As hurricane season begins this week for the mid-Atlantic and Caribbean basin, CoreLogic's newly released 2023 Hurricane Report shows there are an estimated 33 million properties at risk of hurricane damage this year.
In 2023, CoreLogic has identified that more than 32 million single-family residences (SFRs) and an additional 1 million multifamily residences (MFRs) are at moderate or more significant risk of sustaining damage from hurricane-force winds. This damage would have a combined reconstruction cost value (RCV) of $11.6 trillion. Approximately 7.8 million homes, with a combined RCV of $2.6 trillion, have direct or indirect coastal exposure, making them susceptible to storm surge flooding.
CoreLogic also identified major U.S. metros at greater risk for hurricane damage in 2023. More than 4.3 million SFRs and MFRs in the New York City metro area are at risk of hurricane-force winds. These properties, spanning New York City, Newark and Jersey City, equate to a combined RCV of $2.4 trillion at risk. Other major metro areas with substantial hurricane wind risk are the Houston-Woodlands-Sugar Land and Miami-Ft. Lauderdale-Pompano Beach areas have 2.1 million SFRs and MFRs, each, and a combined RCV of $649.8 and $585.0 billion, respectively.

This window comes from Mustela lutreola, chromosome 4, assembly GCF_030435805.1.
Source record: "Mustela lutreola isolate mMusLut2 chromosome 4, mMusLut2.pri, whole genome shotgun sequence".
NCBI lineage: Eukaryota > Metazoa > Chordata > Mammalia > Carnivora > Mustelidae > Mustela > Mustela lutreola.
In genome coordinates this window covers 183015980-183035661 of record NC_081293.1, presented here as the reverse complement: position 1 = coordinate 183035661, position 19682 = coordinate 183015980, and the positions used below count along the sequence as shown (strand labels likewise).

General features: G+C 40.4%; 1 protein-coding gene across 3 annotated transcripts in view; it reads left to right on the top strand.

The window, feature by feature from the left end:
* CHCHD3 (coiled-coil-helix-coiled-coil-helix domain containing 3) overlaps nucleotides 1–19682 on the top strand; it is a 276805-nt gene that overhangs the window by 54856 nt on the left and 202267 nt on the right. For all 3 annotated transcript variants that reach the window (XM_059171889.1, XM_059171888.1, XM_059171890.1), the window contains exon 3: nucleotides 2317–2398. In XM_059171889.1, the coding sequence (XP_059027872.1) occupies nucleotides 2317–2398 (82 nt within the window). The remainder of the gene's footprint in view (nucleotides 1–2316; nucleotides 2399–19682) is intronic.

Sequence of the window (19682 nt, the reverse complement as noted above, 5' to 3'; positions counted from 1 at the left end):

NOAA itself predicts a near-normal hurricane activity in the Atlantic this year. NOAA's outlook for the 2023 Atlantic hurricane season, which goes from June 1 to November 30, 2023 predicts a 40% chance of a near-normal season, a 30% chance of an above-normal season and a 30% chance of a below-normal season.
NOAA is also forecasting a range of 12 to 17 total named storms (winds of 39 mph or higher). Of those, 5 to 9 could become hurricanes (winds of 74 mph or higher), including 1 to 4 major hurricanes (category 3, 4 or 5; with winds of 111 mph or higher). NOAA has a 70% confidence in these ranges.
Hurricane Projections by 2050
CoreLogic analyzed historical data, climate patterns and predictive models in conjunction with its property database and suite of climate change models to forecast the potential impacts of hurricanes on coastal and neighboring regions by mid-century. Research suggests that by the year 2050, more powerful storms, a rise in sea level and warmer atmospheric temperatures will give hurricanes a greater capacity to hold more moisture.
Simultaneously, warmer sea surface temperatures give storms the fuel to penetrate further inland to locations previously shielded from consequential damage. CoreLogic has found that the biggest increase in homes at risk of damage from hurricane-force winds are in the counties furthest from the coast, which had previously only experienced dissipated winds.
However, by mid-century, homeowners may need to consider how to mitigate and recover from hurricane wind damage as storms travel further inland, exposing more homes to hurricane-force winds. The 2023 Hurricane Risk Report further illustrates what these risks might look like, using the Houston-Galveston area as an example.